You need a corroborating witness. Usually, we use a private investigator (again, $$$$) or someone like that. We can also use the girlfriend/boyfriend, if the parties have broken up, but that can present some complications as well. (What if they don’t say what we think they’ll say?) Someone else needs to testify about this relationship and prove to the judge that it happened.

How much does it cost to get a divorce on adultery grounds?

A lot. In fact, though we often file on adultery grounds, we rarely actually move forward with the entire divorce that way. Why? It’s too expensive, too time consuming, and too unlikely to yield better results than other alternatives.

We see people get better results, in general, in uncontested divorces. Put simply, the juice is often not worth the squeeze. That’s not to say that it’s NEVER worth the squeeze; I think it’s always an individual determination that you have to be prepared to make after a careful, calculated discussion with your attorney where you set your goals and establish your priorities.

It’s safe to say that most contested divorces cost easily in the tens of thousands of dollars. It’s not unusual for them to cost $20,000 or even more, depending on the issues involved. That, of course, is a per person cost, because you and your husband can’t share attorneys.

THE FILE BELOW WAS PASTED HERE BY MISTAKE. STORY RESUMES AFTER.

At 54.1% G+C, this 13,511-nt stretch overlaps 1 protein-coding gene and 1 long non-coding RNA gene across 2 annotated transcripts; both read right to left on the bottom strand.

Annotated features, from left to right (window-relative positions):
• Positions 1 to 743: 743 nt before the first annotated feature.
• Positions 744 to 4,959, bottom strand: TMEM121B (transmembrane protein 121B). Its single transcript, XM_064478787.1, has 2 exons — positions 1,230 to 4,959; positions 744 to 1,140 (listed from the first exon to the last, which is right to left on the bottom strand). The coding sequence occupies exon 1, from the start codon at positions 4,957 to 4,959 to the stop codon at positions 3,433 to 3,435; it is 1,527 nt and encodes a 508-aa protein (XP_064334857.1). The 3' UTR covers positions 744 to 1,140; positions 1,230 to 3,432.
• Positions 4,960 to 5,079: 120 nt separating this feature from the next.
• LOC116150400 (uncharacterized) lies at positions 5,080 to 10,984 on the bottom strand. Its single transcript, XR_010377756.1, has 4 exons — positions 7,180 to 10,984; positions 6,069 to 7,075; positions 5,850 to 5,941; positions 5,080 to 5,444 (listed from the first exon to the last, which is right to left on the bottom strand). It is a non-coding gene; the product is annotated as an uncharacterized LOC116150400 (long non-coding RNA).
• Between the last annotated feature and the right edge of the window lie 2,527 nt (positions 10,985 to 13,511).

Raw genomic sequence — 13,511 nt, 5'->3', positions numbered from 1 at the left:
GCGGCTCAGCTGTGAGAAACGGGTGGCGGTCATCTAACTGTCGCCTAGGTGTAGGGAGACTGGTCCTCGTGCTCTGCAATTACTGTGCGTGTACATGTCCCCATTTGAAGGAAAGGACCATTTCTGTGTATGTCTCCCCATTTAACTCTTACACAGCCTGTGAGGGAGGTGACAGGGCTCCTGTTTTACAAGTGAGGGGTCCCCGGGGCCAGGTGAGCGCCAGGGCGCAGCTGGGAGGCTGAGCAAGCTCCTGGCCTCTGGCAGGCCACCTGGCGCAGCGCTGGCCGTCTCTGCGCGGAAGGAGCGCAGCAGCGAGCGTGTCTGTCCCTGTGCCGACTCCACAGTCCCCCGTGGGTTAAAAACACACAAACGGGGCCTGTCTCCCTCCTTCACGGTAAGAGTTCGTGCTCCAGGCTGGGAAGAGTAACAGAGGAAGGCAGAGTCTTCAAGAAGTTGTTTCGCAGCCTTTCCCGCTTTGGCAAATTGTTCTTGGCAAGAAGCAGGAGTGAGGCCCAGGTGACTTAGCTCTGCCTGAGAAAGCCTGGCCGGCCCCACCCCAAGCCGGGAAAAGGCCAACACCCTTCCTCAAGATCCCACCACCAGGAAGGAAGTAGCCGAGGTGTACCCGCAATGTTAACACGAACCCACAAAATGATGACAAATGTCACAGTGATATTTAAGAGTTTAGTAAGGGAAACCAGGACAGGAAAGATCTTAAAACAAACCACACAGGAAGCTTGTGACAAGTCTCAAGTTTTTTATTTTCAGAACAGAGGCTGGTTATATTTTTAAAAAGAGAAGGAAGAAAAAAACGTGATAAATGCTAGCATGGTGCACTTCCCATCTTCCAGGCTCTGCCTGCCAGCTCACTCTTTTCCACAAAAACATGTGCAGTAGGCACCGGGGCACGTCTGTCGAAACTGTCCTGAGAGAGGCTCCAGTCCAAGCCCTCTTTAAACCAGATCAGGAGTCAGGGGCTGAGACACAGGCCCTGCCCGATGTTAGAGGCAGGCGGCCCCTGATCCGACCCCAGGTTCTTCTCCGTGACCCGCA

Chances are good, therefore, that adultery really won’t be a factor – even if you or your husband chooses to file using those grounds. This isn’t a criminal prosecution, and even if a divorce were granted on adultery grounds (which, again, is unlikely), it doesn’t mean that you’ve been criminally found guilty of adultery. To actually get a divorce using adultery as your grounds, you’d need a lot of money (or he’d need a lot of money) to cover your attorney’s fees up to that point.

Sometimes, using adultery grounds is a good option, and if you’re wondering about your specific situation, you should talk to an attorney. The point of this article is simply to alleviate fears that I often hear from potential clients. What happens IF he files on adultery? What happens IF a divorce is granted on adultery? What are the potential consequences? Well, there certainly are some, but probably the potential of criminal prosecution is a less weighty consequence than the fact that, if you have committed adultery, you can’t also ask for spousal support. More on this on Wednesday.

If you have any questions or need any more information, it may be time to schedule a confidential one-on-one consultation with one of our attorneys. Give our office a call at 757-425-5200 to set up something today.